mRNA prostate cancer drug successfully engaged CD3 T cells

Prostate cancer cells

Nutcracker Therapeutics’ prostate cancer mRNA drug candidate NTX-470 successfully engaged CD3 T cells, while retaining low bystander activity and reduced off-tumour binding, according to data presented at the 2024 AACR Annual Meeting.

There are limited treatment options for the 10-20% of prostate cancer patients who develop castration resistance.

Bispecific T cell engagers targeting prostate-specific membrane antigen (PSMA) and six transmembrane epithelial antigen of the prostate 1 (STEAP1) have demonstrated promising preliminary clinical activity, but have faced challenges with durability and toxicity, primarily due to erroneous on-target, off-tumour binding.

By building and iterating on RNA sequences through the CodonCracker software and the Nutcracker Manufacturing Unit, Nutcracker reported that its scientists engineered a group of molecules with attenuated PSMA and CD3 (cluster of differentiation 3) binding to mitigate on-target, off-tumour binding and target-independent T cell activation.

Of these, NTX-470 showed the strongest target cell killing activity – it was capable of engaging CD3 T cells, while displaying minimal activity in the absence of STEAP1- or PSMA-expressing target cells, retaining low bystander activity.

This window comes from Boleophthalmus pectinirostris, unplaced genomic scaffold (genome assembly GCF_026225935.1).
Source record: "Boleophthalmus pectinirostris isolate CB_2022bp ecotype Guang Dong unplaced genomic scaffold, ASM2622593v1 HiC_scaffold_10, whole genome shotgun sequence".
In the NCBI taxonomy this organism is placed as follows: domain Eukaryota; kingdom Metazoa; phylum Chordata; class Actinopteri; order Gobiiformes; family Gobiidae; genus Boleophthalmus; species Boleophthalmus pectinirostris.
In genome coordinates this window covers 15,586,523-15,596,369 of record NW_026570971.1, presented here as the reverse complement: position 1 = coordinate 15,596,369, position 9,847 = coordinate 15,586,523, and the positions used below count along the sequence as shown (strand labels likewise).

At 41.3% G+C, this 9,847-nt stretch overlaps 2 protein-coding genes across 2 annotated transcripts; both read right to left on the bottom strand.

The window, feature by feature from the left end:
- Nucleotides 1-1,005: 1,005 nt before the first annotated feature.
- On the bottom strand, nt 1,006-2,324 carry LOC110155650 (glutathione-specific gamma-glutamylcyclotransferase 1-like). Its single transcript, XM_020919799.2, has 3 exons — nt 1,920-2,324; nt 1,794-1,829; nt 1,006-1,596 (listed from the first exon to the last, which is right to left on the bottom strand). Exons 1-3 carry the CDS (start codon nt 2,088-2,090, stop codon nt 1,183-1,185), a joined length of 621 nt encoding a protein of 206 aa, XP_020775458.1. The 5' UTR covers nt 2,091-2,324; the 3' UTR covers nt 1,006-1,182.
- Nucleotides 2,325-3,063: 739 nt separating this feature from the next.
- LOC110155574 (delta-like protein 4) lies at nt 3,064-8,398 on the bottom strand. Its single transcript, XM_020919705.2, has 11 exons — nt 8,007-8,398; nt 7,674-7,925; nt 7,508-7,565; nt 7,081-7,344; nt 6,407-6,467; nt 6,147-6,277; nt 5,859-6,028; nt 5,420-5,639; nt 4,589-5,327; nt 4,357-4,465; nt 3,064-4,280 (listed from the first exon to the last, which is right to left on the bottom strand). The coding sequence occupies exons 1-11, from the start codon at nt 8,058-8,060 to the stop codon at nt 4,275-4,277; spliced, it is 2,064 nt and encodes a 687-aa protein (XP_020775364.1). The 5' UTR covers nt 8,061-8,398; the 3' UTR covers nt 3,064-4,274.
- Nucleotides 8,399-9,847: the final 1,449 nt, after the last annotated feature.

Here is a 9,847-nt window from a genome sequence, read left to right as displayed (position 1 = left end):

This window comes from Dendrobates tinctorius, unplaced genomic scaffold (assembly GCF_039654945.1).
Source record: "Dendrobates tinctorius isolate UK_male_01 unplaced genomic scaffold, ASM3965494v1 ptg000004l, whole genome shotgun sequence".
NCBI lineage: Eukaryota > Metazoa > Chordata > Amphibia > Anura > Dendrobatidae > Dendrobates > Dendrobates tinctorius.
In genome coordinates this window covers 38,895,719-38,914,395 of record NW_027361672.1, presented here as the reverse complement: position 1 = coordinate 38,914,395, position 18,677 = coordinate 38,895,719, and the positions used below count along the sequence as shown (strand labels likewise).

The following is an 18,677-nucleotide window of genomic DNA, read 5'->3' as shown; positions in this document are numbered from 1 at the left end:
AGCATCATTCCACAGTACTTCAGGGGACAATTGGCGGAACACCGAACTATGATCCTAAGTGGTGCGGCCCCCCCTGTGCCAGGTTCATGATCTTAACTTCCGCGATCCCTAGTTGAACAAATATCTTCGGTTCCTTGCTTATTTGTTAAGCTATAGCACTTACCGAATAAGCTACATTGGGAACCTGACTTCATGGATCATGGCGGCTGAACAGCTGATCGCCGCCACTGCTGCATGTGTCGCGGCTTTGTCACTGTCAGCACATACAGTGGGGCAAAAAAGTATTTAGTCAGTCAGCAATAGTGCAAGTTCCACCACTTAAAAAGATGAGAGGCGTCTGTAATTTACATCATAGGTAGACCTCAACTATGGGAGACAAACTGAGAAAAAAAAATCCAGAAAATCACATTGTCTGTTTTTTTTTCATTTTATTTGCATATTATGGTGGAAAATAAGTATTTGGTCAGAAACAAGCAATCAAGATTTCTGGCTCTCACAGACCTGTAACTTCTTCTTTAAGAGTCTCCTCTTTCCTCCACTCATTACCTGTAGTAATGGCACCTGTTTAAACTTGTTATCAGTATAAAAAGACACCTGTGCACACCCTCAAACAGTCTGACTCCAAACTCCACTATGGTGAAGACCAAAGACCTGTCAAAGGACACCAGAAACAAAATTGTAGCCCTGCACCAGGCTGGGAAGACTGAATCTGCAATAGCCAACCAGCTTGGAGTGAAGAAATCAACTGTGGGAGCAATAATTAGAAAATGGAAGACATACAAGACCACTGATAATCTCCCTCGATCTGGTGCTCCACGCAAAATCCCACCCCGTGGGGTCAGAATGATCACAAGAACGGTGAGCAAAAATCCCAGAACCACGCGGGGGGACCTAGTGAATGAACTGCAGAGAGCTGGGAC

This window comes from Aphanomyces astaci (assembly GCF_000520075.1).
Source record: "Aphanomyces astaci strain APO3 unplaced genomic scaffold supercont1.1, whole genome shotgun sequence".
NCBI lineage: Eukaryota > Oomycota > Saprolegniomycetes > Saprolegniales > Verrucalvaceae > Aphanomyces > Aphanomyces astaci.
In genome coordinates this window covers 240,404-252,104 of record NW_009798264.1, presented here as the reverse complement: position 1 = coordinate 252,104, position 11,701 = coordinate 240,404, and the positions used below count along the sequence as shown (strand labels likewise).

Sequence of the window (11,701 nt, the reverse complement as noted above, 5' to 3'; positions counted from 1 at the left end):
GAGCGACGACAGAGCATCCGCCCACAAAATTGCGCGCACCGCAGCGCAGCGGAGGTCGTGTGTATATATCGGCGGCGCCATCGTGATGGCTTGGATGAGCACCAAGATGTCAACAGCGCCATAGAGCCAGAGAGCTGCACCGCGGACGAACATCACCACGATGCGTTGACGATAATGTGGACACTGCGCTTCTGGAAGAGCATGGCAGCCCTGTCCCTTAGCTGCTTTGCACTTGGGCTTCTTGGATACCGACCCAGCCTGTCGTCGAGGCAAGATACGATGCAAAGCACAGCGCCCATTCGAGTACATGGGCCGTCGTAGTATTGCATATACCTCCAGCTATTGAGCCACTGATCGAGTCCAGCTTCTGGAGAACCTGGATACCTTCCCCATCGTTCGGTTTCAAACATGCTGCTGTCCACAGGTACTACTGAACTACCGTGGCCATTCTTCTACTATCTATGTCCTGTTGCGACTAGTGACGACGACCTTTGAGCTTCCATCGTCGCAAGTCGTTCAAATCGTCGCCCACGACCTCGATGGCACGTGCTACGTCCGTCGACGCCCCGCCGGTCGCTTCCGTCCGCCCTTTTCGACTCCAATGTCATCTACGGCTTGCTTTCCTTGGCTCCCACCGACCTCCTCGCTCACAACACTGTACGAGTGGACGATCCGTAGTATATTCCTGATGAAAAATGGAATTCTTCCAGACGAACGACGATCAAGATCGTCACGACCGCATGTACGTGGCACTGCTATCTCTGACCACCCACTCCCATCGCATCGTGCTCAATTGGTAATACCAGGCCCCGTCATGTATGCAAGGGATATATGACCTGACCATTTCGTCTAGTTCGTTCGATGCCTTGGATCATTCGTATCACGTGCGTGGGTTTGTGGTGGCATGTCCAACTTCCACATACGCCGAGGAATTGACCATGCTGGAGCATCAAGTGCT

Chief Scientific Officer Samuel Deutsch, said: “We’re hopeful that with our continued work, NTX-470 will prove itself as a viable treatment for prostate cancer, and serve as another example of the beauty of engineering RNA to encode for complex therapeutic proteins that would be difficult to obtain in the traditional protein engineering paradigm.”

Cervical intraepithelial neoplasia candidate

The company also presented data on its engineered version of the immunomodulatory cytokine, LIGHT, a component of NTX-250, the company’s lead candidate for cervical intraepithelial neoplasia.

LIGHT comes in two forms: membrane-bound or soluble, with the former generally having stronger activity, leading to the hypothesis that limiting membrane shedding would enhance advantageous activity.

Nutcracker’s scientists engineered multiple variants of LIGHT with either flexible or rigid linkers in place of protease-sensitive sites, to explore how membrane shedding susceptibility affects immunomodulatory activity. Of the tested designs, membrane-stabilised variants of LIGHT enhanced Herpesvirus-entry mediator (HVEM) stimulation over WT LIGHT and increased proinflammatory cytokines in the tumour microenvironment.

“Nutcracker is building a strong slate of drug candidates for oncology indications, with NTX-470 being one of the highlights of our pipeline,” said Chief Executive Officer Igor Khandros. “Through our technology platform, Nutcracker scientists were able to engineer multiple variants of LIGHT and NTX-470 to investigate the activities of each molecule, and determine which has the most potential to be a clinical product candidate. This type of discovery process was made possible by the nature of RNA, and I look forward to sharing more progress our team has made on other drug candidates in the near future.”

Diana Spencer, Senior Digital Content Editor, DDW

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